If you have a deep-seated, nagging worry over dropping your phone in molten lava, you're in luck.
A research team led by materials scientists at Duke University has developed a method for rapidly discovering a new class of materials with heat and electronic tolerances so rugged that they that could enable devices to function at lava-like temperatures above several thousands of degrees Fahrenheit.
Harder than steel and stable in chemically corrosive environments, these materials could also form the basis of new wear- and corrosion-resistant coatings, thermoelectrics, batteries, catalysts and radiation-resistant devices.
The recipes for these materials -- ceramics made using transition metals carbonitrides or borides -- were discovered through a new computational method called Disordered Enthalpy-Entropy Descriptor (DEED). In its first demonstration, the program predicted the synthesizability of 900 new formulations of high-performance materials, 17 of which were then tested and successfully produced in laboratories.
The results appear online January 3 in the journal Nature and include contributions from collaborators at Penn State University, Missouri University of Science and Technology, North Carolina State University, and State University of New York at Buffalo.
"The capability of rapidly discovering synthesizable compositions will allow researchers to focus on optimizing their industry-disrupting properties," said Stefano Curtarolo, the Edmund T. Pratt Jr. School Distinguished Professor of Mechanical Engineering and Materials Science at Duke.
The Curtarolo group maintains the Duke Automatic-FLOW for Materials Database (AFLOW) -- an enormous reservoir of material properties data connected to many online tools for materials optimization. This wealth of information allows algorithms to accurately predict the properties of unexplored mixtures without having to attempt to simulate the complexities of atomic dynamics or make them in the laboratory.
For the past several years, the Curtarolo group has been working to develop predictive powers for "high-entropy" materials that derive enhanced stability from a chaotic mixture of atoms rather than relying solely on the orderly atomic structure of conventional materials. In 2018, they discovered high-entropy carbides, which were a simpler, special-case scenario.
"The high-entropy carbides all had a relatively uniform amount of enthalpy, so we could ignore part of the equation," Curtarolo said. "But to predict new ceramic recipes with other transition metals, we had to address the enthalpy."
To better understand the concepts of entropy and enthalpy in this application, think of a 10-year-old trying to construct a doghouse out of a giant pile of Legos. Even with limited types of building blocks, there would be many possible design outcomes.
In simple terms, enthalpy is a measure of how sturdy each design is, and entropy a measure of the number of possible designs that all have similar strength. The first promotes ordered configurations, like those that might be found in instruction booklets. The latter captures the unavoidable chaos that would occur as the child puts more time and energy into the increasingly confusing construction effort. Both are a measure of the amount of energy and heat that end up being absorbed into the final product.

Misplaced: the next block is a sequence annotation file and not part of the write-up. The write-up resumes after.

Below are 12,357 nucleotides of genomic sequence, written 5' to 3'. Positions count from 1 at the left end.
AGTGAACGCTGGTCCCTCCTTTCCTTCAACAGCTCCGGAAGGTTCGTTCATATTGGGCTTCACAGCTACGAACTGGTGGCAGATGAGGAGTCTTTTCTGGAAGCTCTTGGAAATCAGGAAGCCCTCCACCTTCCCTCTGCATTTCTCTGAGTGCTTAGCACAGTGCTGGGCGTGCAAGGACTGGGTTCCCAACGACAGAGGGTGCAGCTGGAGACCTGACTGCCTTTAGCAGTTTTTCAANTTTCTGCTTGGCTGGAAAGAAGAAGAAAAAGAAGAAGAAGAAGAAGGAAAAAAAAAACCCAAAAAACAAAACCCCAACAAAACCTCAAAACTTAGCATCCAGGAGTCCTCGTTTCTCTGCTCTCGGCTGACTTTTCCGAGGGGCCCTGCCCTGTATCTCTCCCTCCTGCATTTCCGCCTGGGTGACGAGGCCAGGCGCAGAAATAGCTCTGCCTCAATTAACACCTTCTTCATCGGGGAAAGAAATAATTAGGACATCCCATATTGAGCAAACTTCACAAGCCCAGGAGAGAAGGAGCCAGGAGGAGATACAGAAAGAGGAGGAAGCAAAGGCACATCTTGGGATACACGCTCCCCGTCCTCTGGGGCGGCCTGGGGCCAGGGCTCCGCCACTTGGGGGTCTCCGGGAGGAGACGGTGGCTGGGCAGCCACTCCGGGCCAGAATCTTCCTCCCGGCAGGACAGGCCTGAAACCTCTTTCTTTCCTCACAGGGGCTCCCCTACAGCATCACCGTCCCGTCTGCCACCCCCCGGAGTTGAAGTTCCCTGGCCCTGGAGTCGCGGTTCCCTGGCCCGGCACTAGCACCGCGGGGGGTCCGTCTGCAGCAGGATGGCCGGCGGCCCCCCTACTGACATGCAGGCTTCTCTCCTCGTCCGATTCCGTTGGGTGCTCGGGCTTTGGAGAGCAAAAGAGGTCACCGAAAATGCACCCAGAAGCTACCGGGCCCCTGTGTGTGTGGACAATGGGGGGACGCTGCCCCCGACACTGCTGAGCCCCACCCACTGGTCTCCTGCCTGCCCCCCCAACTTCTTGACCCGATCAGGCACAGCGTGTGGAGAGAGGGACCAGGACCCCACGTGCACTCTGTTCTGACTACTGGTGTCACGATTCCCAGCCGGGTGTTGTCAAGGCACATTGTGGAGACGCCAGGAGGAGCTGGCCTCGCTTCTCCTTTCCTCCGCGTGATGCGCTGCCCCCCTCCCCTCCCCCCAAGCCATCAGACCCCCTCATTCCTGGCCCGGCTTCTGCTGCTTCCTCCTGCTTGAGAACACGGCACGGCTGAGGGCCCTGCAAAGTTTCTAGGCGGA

"To rapidly quantify both enthalpy and entropy, we had to calculate the energy contained within the hundreds of thousands of various combinations of ingredients that we could potentially create instead of the ceramics we're looking for," Curtarolo said. "It was a mammoth undertaking."
Besides predicting new recipes for stable disordered ceramics, DEED also helps direct their further analysis to discover their inherent properties. To find the optimal ceramics for various applications, researchers will need to refine these calculations and physically test them in laboratories.
DEED is specifically tailored to a production method called hot-pressed sintering. This involves taking powdered forms of the constituent compounds and heating them in a vacuum to as high as 4000 degrees Fahrenheit while applying pressure for times that can be as long as a few hours. Between all the preparation, reaction and cooling times, the entire process takes more than eight hours.
"The final step in synthesis, called spark plasma sintering, is an emerging method in materials science that is common in research labs," said William Fahrenholtz, the Curators' Distinguished Professor of Ceramic Engineering at Missouri S&T.
The finished ceramics have a metallic appearance and look dark grey or black. They feel like metal alloys such as stainless steel and have a similar density, but they are much darker in appearance. And even though they appear metallic, they are hard and brittle like conventional ceramics.
Moving forward, the group expects other researchers to begin using DEED to synthesize and test the properties of new ceramic materials for various applications. Given the incredible array of potential properties and uses, they believe it's only a matter of time before some of them enter commercial production.
"Spark plasma sintering or field assisted sintering technology (FAST) is not a common technique in industry yet," added Doug Wolfe, professor of materials science and engineering and associate vice president for research at Penn State. "However, current ceramic manufacturers could pivot to making these materials by making small adjustments to existing processes and facilities."
This research was primarily supported by a five-year, $7.5 million grant through the US Department of Defense's Multidisciplinary University Research Initiative (MURI) competition led by Curtarolo (N00014-21-1-2515, N00014-23-1-2615) and the Department of Defense High Performance Computing Modernization Program (HPC-Frontier).
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